At the same time, Athens considers these bases necessary as defensive positions against any military aggression from Ankara. Relations between Greece and Turkey have been marked by alternating periods of hostility and reconciliation since Greece won its independence from the Ottoman Empire in 1830. The two countries have fought each other in four major wars (Greco-Turkish War of 1897; Balkans War of 1912/3; World War I and Greco-Turkish War of 1922), and clashed over the island of Cyprus. Military tensions have risen again due to conflicts over maritime zones in the Aegean and Eastern Mediterranean, and over drilling rights for gas in waters claimed by Cyprus. The U.S. now sides with the Greeks in these latter disputes, representing a major shift from just a few years ago.
The U.S. and Greece: Historic Relationship
The U.S. Navy has shared the use of a naval base at Souda Bay on Crete since the 1950s. At the time, the U.S. was providing nearly $1 billion under the Truman doctrine to Greek monarchist forces in the civil war fighting against leftists who helped to defeat pro-Nazi elements during World War II. Secretary of State George C. Marshall advocated for “stern and determined measures” to defeat the pro-communist ELAS. These measures included torture in island concentration camps and execution by firing squad.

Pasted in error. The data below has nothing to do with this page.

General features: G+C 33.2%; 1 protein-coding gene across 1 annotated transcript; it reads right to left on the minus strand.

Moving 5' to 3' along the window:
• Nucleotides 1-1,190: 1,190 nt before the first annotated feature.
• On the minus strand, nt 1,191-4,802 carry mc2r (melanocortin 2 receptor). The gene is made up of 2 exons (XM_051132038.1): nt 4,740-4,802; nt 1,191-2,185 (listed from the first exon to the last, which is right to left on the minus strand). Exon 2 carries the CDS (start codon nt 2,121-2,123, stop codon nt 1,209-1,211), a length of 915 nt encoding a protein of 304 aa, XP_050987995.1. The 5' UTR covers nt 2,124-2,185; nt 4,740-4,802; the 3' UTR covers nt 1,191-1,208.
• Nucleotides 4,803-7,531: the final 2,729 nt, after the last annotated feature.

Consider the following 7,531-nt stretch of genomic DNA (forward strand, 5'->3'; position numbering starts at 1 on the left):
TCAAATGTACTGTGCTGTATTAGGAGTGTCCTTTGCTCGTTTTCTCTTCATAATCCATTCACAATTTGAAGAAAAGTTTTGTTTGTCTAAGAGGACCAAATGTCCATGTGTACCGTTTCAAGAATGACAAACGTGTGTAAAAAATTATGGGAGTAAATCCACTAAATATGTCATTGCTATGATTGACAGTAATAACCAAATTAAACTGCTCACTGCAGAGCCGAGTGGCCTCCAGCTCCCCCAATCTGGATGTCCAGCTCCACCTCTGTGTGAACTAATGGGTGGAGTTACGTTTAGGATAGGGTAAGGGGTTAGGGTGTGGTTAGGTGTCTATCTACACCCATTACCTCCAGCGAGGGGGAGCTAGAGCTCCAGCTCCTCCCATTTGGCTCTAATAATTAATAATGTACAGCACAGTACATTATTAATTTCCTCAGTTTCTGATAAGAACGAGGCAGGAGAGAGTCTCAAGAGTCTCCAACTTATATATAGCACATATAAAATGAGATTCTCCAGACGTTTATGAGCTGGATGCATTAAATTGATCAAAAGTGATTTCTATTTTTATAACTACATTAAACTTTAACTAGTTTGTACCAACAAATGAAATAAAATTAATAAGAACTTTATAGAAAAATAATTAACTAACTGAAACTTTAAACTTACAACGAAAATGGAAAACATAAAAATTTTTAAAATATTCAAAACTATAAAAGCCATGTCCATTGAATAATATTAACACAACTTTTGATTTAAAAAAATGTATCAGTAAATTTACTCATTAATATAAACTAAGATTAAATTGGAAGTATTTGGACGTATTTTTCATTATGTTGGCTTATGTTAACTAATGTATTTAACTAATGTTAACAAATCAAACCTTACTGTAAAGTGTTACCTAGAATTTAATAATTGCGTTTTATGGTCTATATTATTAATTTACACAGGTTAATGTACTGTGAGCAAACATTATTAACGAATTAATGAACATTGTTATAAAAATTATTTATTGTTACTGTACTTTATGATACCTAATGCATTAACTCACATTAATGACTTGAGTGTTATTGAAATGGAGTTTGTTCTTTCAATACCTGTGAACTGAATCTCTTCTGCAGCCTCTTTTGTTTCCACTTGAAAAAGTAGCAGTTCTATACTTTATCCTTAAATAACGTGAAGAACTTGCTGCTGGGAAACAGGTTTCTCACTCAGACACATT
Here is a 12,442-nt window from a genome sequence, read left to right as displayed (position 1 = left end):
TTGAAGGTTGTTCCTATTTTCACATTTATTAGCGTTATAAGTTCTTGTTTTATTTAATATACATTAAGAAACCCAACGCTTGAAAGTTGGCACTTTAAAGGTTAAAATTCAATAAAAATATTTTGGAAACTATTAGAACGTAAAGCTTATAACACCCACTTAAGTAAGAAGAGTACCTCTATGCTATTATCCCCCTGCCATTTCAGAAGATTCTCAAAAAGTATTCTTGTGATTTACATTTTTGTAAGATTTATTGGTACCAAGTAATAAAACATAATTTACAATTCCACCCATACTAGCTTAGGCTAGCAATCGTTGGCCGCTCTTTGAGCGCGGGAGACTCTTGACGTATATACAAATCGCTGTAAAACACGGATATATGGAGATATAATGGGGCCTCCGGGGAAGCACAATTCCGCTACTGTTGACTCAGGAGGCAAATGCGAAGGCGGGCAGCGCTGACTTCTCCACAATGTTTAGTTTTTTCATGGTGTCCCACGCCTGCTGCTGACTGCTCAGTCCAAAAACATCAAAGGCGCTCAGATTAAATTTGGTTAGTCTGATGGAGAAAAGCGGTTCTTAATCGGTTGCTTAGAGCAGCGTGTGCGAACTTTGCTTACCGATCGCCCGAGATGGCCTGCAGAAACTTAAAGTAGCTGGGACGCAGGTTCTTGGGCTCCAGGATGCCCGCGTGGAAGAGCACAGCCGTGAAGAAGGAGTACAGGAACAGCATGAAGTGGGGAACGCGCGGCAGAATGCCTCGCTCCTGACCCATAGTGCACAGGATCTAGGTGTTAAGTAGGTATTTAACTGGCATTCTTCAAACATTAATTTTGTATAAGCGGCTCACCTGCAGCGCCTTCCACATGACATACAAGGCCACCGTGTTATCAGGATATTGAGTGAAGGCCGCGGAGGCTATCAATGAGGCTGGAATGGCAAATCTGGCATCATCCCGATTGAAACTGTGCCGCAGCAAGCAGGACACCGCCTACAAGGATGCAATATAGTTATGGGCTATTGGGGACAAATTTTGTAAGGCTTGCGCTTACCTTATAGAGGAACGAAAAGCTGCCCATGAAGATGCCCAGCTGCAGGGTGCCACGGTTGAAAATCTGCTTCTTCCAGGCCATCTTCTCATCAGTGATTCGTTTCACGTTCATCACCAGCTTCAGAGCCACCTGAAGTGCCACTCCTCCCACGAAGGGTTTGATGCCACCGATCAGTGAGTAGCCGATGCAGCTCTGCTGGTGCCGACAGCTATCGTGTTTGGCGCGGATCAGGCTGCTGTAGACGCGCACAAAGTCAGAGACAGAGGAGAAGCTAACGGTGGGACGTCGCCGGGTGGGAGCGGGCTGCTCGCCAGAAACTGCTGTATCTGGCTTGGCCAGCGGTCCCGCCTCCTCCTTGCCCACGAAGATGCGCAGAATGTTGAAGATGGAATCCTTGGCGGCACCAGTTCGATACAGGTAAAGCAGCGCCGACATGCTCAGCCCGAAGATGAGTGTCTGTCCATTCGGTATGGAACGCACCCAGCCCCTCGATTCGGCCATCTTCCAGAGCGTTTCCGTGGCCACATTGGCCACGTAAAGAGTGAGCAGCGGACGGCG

Greece at this time became well-integrated into the NATO system, sending troops to assist the U.S. in fighting the Korean War. In the early 1960s, when Prime Minister Andreas Papandreou wanted to end Greece’s status as a client of the West and pull out of NATO, the CIA helped to install Georgios Papadopoulos in a 1967 coup, which led to the declaration of martial law and gruesome torture using American-made instruments. Papandreou came back to power in the early 1980s, though he was co-opted into signing an agreement allowing for the retention of four U.S. military bases and smaller installations on Greek soil.
The debt crisis which has prompted the signing of this more recent defense pact had been driven in part by Goldman Sachs, which in the early 2000s, secretly helped Greece keep billions of dollars of debt off their balance sheet through the use of complex financial instruments like credit default swaps. This allowed Greece to meet the baseline requirements to enter the Eurozone. But it also helped create a debt bubble that would later explode and bring about the current economic crisis, which the Trump administration is now exploiting to further its own imperial ambitions.